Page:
Bekor Qilish – Throes of Death from the Dreamed Nihilism Review

I would rant about what exactly the phrase “avant-garde” means, but its evasive definition speaks for itself. You could slap anything with the phrase and get away with it. I could argue that Dr. A.N. Grier‘s love of the phrase “shut up” is avant-garde, that the man is the embodiment of art in all its brashness and brevity, and that art and the good doctor demands our attention and focus. Doom_et_Al‘s love of Deafheaven is avant-garde, as the accessibility of the iconic blackgaze act challenges the lines between ugliness and beauty, holding a mirror up our smug faces as we taunt and mock – we, the listeners, are black metal’s biggest joke. Finally, apparently, Bekor Qilish is avant-garde.

Consisting of Italian vocalist and multi-instrumentalist Andrea Bruzzone and company, Bekor Qilish offers its debut Throes of Death from the Dreamed Nihilism. While it toes the line between full-length and EP at twenty-eight minutes, it manages to embody really fun “Voidhanger-core” to a tee. Taking cues from labelmates Esoctrilihum, Thos Ælla, and Vertebra Atlantis, it’s a mind-boggling debut with plenty of thrashy black metal, wonky rhythms, plenty of dissonance, and otherworldly melodies floating above the fray. Furthermore featuring guest spots from veteran hard-hitters like Colin Marston (Gorguts, Krallice), Gabriele Gramaglia (Cosmic Putrefaction, Vertebra Atlantis), Samuele Boni (Landscape of Zeroes), Eugene Ryabchenko (Fleshgod Apocalypse), and Romain Goulon (Sadist, Necrophagist), it’s packed with tastefulness wildness and otherworldly insanity. However, failing to establish a voice of its own, Bekor Qilish’s debut feels like a tasty appetizer but little else.

With such a laundry list of contributors and the audacity to call it “avant-garde,” Bekor Qilish does live up to much of its hype. Tracks range from unrelenting to sprawling, a shapeshifting beast that consistently reflects the abstractness of its cover. Rhythms and time signatures feel straight outta Meshuggah or Dream Theater and the trident’s prongs of two guitars and bass attack the ears with swarming insanity in riffs and spastic melodies. The crunchy staccato riffs of “Wretched Dawn” and “Verminous Barrier” give way to gleefully confused head-banging, while the Behold… the Arctopus-esque wonky blasts of “Self-Destructed Destruction” and “Ocean of Malice” seem to mock second-wave grimness with whacky rhythms that undermine its kvlt behavior. Guests add to the tracks without stealing the show, injecting moods of scathing oddness or kickass energy into their respective spotlights. The two highlights that embrace abstract soundscapes wholeheartedly are “Wretched Dawn” and “Ocean of Malice,” which rely on dissonant and haunting melodic motifs that keep their movements coherent. Feeling at once evocative as well as loaded with catchy passages and memorable takes, they take the form of a nearly Imperial Triumphant free jazz-esque fluidity with otherworldly ramifications.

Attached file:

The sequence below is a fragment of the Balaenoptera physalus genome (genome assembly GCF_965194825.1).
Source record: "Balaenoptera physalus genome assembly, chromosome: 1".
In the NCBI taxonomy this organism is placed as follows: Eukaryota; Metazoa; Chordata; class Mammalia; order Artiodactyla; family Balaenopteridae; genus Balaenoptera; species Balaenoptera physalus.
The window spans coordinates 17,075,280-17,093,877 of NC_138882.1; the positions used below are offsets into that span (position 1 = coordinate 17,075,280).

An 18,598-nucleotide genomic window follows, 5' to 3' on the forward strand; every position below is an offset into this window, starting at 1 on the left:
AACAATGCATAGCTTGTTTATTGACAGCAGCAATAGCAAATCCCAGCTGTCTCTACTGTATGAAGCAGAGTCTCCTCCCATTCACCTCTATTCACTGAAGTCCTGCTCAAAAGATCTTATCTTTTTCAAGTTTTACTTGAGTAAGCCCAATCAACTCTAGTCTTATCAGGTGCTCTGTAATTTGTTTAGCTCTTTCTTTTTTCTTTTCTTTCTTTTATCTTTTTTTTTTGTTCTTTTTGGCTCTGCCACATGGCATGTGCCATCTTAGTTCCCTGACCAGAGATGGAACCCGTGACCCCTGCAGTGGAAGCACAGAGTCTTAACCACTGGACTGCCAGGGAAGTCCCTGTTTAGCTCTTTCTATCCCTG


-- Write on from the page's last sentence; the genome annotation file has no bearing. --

The biggest issue with Bekor Qilish is that the majority of Throes of Death… feels incomplete and just the sum of its parts – an appetizer rather than a whole meal. “Wretched Dawn” alone feels fully realized and absolutely lethal in its fusion of breakneck energy and haunting soundscapes,1 other tracks simply don’t hold up. Squelching awkwardly from one passage to the next with little rhyme or reason derails the hypnotic otherworldliness of “Self-Destructed Destruction” and “Total Infection,” while “Cryptic Hatred” and “Verminous Barrier” feel too short and lack appropriate fleshing in their frail sense of direction. Yes, this particular combination of sounds, Xoth-ian thrashiness, Imperial Triumphant jazzy dissonance, and Dream Theater-esque proggy complexity, is tasteful and rides the line between accessible and outlandish. However, it ultimately feels more like the sum of its parts than anything that takes its concoction to any groundbreaking heights.

Ultimately, while Bekor Qilish features immense potential, a powerhouse cast of characters, and a potential song of the year rounding out the pack, Throes of Death from the Dreamed Nihilism feels like a fork in the road. While it dips its many toes tentacles in the pools of blackened fury, cosmic atmosphere, wonky dissonance, thrashy riffs, shifty rhythms, and avant-garde sensibilities, each tendril falls just short of its influences. Don’t get me wrong, you will dig the hell out of this debut, and its punchy brevity makes this a ride worth taking again and again, but it nonetheless feels like it falls short of the potential Bruzzone packs. This is dope-ass avant garde, but will be even more dope down the road.

Rating: 2.5/5.0
DR: 9 | Format Reviewed: 256 kbps mp3
LabelI, Voidhanger Records
Website: 2 abstract 4 the internet
Releases Worldwide: June 17th, 2022

Show 1 footnote

  1. One of the most promising tracks of the year, honestly.
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